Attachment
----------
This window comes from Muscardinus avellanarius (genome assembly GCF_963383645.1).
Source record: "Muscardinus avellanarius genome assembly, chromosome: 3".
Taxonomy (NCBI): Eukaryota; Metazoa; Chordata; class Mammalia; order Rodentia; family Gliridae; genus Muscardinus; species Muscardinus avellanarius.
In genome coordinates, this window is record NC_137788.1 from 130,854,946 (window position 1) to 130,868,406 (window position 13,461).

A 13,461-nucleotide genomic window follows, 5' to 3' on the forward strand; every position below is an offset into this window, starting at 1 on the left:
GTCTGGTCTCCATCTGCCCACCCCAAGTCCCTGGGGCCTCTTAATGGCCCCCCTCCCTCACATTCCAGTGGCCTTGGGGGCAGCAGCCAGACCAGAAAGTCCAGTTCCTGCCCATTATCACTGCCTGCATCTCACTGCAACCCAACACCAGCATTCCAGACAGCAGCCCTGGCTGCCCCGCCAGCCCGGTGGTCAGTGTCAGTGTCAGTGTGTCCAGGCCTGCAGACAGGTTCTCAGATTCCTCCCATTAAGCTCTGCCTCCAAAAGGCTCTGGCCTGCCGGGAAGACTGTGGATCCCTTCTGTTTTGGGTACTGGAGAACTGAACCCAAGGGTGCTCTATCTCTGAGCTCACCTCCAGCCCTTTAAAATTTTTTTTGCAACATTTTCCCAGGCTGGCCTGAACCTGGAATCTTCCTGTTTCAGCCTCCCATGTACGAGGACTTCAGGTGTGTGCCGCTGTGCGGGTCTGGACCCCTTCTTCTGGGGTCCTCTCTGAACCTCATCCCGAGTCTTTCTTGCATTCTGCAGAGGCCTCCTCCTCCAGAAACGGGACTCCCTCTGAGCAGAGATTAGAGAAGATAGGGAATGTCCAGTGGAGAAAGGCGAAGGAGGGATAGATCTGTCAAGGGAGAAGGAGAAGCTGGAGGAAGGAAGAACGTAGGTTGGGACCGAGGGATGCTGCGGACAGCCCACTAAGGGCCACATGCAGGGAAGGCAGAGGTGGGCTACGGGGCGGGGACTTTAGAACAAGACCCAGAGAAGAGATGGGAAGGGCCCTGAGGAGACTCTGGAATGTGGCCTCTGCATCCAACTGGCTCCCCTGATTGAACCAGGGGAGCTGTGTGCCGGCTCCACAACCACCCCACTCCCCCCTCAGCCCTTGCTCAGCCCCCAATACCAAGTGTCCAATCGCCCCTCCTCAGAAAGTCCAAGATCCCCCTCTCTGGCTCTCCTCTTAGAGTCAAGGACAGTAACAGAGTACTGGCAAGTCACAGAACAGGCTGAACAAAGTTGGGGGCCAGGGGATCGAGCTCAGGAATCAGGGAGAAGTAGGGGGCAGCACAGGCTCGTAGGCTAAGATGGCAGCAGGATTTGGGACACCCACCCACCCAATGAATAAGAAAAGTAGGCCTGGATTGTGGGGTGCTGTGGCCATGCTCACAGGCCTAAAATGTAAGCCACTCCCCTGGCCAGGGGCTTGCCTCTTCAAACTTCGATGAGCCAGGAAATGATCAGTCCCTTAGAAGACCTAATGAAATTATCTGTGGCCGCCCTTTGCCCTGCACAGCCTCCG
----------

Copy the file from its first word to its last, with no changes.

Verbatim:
This window comes from Muscardinus avellanarius (genome assembly GCF_963383645.1).
Source record: "Muscardinus avellanarius genome assembly, chromosome: 3".
Taxonomy (NCBI): Eukaryota; Metazoa; Chordata; class Mammalia; order Rodentia; family Gliridae; genus Muscardinus; species Muscardinus avellanarius.
In genome coordinates, this window is record NC_137788.1 from 130,854,946 (window position 1) to 130,868,406 (window position 13,461).

A 13,461-nucleotide genomic window follows, 5' to 3' on the forward strand; every position below is an offset into this window, starting at 1 on the left:
GTCTGGTCTCCATCTGCCCACCCCAAGTCCCTGGGGCCTCTTAATGGCCCCCCTCCCTCACATTCCAGTGGCCTTGGGGGCAGCAGCCAGACCAGAAAGTCCAGTTCCTGCCCATTATCACTGCCTGCATCTCACTGCAACCCAACACCAGCATTCCAGACAGCAGCCCTGGCTGCCCCGCCAGCCCGGTGGTCAGTGTCAGTGTCAGTGTGTCCAGGCCTGCAGACAGGTTCTCAGATTCCTCCCATTAAGCTCTGCCTCCAAAAGGCTCTGGCCTGCCGGGAAGACTGTGGATCCCTTCTGTTTTGGGTACTGGAGAACTGAACCCAAGGGTGCTCTATCTCTGAGCTCACCTCCAGCCCTTTAAAATTTTTTTTGCAACATTTTCCCAGGCTGGCCTGAACCTGGAATCTTCCTGTTTCAGCCTCCCATGTACGAGGACTTCAGGTGTGTGCCGCTGTGCGGGTCTGGACCCCTTCTTCTGGGGTCCTCTCTGAACCTCATCCCGAGTCTTTCTTGCATTCTGCAGAGGCCTCCTCCTCCAGAAACGGGACTCCCTCTGAGCAGAGATTAGAGAAGATAGGGAATGTCCAGTGGAGAAAGGCGAAGGAGGGATAGATCTGTCAAGGGAGAAGGAGAAGCTGGAGGAAGGAAGAACGTAGGTTGGGACCGAGGGATGCTGCGGACAGCCCACTAAGGGCCACATGCAGGGAAGGCAGAGGTGGGCTACGGGGCGGGGACTTTAGAACAAGACCCAGAGAAGAGATGGGAAGGGCCCTGAGGAGACTCTGGAATGTGGCCTCTGCATCCAACTGGCTCCCCTGATTGAACCAGGGGAGCTGTGTGCCGGCTCCACAACCACCCCACTCCCCCCTCAGCCCTTGCTCAGCCCCCAATACCAAGTGTCCAATCGCCCCTCCTCAGAAAGTCCAAGATCCCCCTCTCTGGCTCTCCTCTTAGAGTCAAGGACAGTAACAGAGTACTGGCAAGTCACAGAACAGGCTGAACAAAGTTGGGGGCCAGGGGATCGAGCTCAGGAATCAGGGAGAAGTAGGGGGCAGCACAGGCTCGTAGGCTAAGATGGCAGCAGGATTTGGGACACCCACCCACCCAATGAATAAGAAAAGTAGGCCTGGATTGTGGGGTGCTGTGGCCATGCTCACAGGCCTAAAATGTAAGCCACTCCCCTGGCCAGGGGCTTGCCTCTTCAAACTTCGATGAGCCAGGAAATGATCAGTCCCTTAGAAGACCTAATGAAATTATCTGTGGCCGCCCTTTGCCCTGCACAGCCTCCG